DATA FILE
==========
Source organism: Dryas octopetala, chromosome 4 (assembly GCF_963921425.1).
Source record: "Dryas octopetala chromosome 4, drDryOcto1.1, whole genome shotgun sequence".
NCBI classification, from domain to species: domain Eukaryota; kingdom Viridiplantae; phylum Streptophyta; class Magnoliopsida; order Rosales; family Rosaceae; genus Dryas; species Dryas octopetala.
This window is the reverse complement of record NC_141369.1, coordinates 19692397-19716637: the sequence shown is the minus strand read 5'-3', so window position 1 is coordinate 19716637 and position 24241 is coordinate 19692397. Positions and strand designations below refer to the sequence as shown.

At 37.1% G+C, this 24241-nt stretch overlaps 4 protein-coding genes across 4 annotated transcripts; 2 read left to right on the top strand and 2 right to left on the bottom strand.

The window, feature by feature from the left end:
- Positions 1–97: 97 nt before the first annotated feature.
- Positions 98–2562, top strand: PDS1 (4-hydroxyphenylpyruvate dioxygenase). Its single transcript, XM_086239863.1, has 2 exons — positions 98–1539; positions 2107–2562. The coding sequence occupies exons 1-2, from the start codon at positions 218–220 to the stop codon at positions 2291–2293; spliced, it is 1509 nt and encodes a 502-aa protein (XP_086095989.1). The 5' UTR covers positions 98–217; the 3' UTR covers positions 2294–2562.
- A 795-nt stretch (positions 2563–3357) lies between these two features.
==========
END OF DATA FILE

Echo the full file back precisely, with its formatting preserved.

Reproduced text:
Source organism: Dryas octopetala, chromosome 4 (assembly GCF_963921425.1).
Source record: "Dryas octopetala chromosome 4, drDryOcto1.1, whole genome shotgun sequence".
NCBI classification, from domain to species: domain Eukaryota; kingdom Viridiplantae; phylum Streptophyta; class Magnoliopsida; order Rosales; family Rosaceae; genus Dryas; species Dryas octopetala.
This window is the reverse complement of record NC_141369.1, coordinates 19692397-19716637: the sequence shown is the minus strand read 5'-3', so window position 1 is coordinate 19716637 and position 24241 is coordinate 19692397. Positions and strand designations below refer to the sequence as shown.

At 37.1% G+C, this 24241-nt stretch overlaps 4 protein-coding genes across 4 annotated transcripts; 2 read left to right on the top strand and 2 right to left on the bottom strand.

The window, feature by feature from the left end:
- Positions 1–97: 97 nt before the first annotated feature.
- Positions 98–2562, top strand: PDS1 (4-hydroxyphenylpyruvate dioxygenase). Its single transcript, XM_086239863.1, has 2 exons — positions 98–1539; positions 2107–2562. The coding sequence occupies exons 1-2, from the start codon at positions 218–220 to the stop codon at positions 2291–2293; spliced, it is 1509 nt and encodes a 502-aa protein (XP_086095989.1). The 5' UTR covers positions 98–217; the 3' UTR covers positions 2294–2562.
- A 795-nt stretch (positions 2563–3357) lies between these two features.